REview: Hypochondriac (2022) | Depicts Schizophrenia in a Cinematic Though Honest Manner

I’m not typically a fan of movies that depict characters that do things as the result of some vaguely defined mental illness because they’re often entirely geared toward sensationalism.

And while such misinterpretations are the fuel that power most horror movies, sometimes they at least attempt something approaching reality.

Which is what impresses me about Hypochondriac. It feels honest in the way it treats someone who is being effected by the onset of schizophrenia.

Hypochondriac – currently on Tubi! – revolves around Will (Zach Villa), who we meet as a child.

His mother apparently is displaying advanced symptoms of mental illness, such as paranoia and a sense of persecution, which leads to her kidnapping Will – and at one point almost killing him – in an effort to protect him from imagined threats.

Though what’s perhaps is as interesting is his father, who seems almost apathetic to what’s going on around him, though not apathetic enough to not set up cameras to film her behavior.

In fact, his chilliness, the almost nonchalant and matter-of-fact way he responds to what his wife is going through is almost as disconcerting as her behavior (and the movie implies he may have mental health issues of his own, though unlike those of his wife).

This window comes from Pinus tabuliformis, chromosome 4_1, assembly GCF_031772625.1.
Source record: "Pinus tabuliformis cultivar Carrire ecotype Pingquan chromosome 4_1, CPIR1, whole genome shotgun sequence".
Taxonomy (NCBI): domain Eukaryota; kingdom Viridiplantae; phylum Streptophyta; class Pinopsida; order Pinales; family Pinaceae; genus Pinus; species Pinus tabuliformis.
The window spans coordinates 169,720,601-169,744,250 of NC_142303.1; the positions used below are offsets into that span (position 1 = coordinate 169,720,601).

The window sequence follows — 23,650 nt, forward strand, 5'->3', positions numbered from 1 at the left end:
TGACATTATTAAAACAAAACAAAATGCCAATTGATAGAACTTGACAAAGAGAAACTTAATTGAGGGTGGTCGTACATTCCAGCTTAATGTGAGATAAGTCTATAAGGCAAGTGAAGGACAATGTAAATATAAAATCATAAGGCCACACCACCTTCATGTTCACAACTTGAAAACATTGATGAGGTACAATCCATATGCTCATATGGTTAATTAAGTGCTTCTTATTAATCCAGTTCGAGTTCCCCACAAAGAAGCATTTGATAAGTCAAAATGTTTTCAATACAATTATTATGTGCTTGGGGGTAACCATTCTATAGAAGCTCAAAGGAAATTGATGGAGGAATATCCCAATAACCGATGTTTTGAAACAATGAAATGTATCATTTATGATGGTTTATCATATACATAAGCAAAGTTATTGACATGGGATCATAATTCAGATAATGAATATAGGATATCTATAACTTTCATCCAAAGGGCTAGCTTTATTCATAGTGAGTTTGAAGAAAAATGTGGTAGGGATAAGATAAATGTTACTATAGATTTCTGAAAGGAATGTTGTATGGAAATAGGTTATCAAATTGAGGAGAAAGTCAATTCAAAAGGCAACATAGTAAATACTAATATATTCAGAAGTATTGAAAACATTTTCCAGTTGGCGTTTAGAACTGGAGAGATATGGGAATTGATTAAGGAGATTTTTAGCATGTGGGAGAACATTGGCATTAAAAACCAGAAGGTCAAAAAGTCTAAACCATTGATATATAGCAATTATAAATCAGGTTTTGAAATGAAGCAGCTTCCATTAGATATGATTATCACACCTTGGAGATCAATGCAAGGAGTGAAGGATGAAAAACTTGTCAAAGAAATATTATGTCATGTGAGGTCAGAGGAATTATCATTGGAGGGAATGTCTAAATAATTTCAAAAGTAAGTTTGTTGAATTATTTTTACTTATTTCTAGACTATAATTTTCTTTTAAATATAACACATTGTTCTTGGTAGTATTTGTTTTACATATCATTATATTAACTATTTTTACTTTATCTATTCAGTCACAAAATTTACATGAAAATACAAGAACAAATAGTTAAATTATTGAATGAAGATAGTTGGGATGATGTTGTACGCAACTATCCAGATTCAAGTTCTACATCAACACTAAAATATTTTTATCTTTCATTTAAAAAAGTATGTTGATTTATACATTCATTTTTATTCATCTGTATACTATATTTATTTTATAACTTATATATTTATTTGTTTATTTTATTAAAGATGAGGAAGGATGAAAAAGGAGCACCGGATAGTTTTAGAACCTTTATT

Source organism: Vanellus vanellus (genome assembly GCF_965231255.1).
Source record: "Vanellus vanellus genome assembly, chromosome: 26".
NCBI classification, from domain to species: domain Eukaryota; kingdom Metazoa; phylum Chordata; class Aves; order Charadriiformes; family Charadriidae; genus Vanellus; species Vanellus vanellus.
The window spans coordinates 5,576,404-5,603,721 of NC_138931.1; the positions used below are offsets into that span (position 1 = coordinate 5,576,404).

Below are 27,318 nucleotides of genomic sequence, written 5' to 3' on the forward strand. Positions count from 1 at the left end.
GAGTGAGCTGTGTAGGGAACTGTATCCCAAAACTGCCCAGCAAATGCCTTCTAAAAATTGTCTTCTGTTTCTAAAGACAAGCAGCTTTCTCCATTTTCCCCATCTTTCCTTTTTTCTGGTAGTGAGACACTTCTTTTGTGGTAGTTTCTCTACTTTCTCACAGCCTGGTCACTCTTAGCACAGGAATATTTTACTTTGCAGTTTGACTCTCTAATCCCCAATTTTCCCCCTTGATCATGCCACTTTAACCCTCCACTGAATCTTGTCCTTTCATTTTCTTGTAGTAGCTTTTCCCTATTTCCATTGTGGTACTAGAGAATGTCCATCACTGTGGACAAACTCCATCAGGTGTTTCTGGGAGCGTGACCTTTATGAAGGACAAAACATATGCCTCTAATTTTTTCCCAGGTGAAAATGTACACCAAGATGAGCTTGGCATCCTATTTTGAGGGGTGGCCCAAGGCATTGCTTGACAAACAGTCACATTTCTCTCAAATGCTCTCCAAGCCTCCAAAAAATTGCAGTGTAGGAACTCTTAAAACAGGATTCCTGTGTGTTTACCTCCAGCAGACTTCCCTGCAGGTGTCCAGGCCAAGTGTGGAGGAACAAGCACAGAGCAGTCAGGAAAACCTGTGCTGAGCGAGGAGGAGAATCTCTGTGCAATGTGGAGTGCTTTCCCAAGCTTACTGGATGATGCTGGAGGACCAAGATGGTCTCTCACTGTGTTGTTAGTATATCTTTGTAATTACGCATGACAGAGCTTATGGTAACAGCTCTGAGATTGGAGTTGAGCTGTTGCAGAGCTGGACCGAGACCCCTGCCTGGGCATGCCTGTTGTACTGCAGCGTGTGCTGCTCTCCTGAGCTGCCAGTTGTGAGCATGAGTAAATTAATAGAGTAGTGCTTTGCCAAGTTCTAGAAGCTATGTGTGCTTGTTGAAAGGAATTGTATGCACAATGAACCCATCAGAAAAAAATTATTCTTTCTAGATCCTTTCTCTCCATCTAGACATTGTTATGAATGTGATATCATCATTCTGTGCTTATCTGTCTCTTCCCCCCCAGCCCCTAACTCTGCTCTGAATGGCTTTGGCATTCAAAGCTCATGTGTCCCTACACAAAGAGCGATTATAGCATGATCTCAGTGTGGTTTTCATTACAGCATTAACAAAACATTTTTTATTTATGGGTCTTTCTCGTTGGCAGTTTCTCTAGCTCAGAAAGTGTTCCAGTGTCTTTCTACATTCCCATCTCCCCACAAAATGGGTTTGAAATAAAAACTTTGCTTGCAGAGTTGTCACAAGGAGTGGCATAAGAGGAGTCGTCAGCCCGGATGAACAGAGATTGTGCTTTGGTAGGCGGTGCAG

There’s video of Will dressed in a wolf costume that his mother filmed – it’s never explained why he’s wearing it – and she’s encouraging him to howl, to release the beast within.

The wolf – very reminiscent of the rabbit in Donnie Darko (2001) – except the movie rejects entirely the science-fiction adjacent premise of that movie and instead makes it by my reckoning a fragment of Will’s rapidly splintering psyche.

What the movie does particularly well is to have what’s happening to Will feel as if it’s hereditary, and that whatever his mother was going through, is now his cross to bear.

And speaking of Will, Zach Villa’s performance is particularly brave and noteworthy because it’s not only good, but the trust he puts in the director, Addison Heimann, is pretty remarkable.


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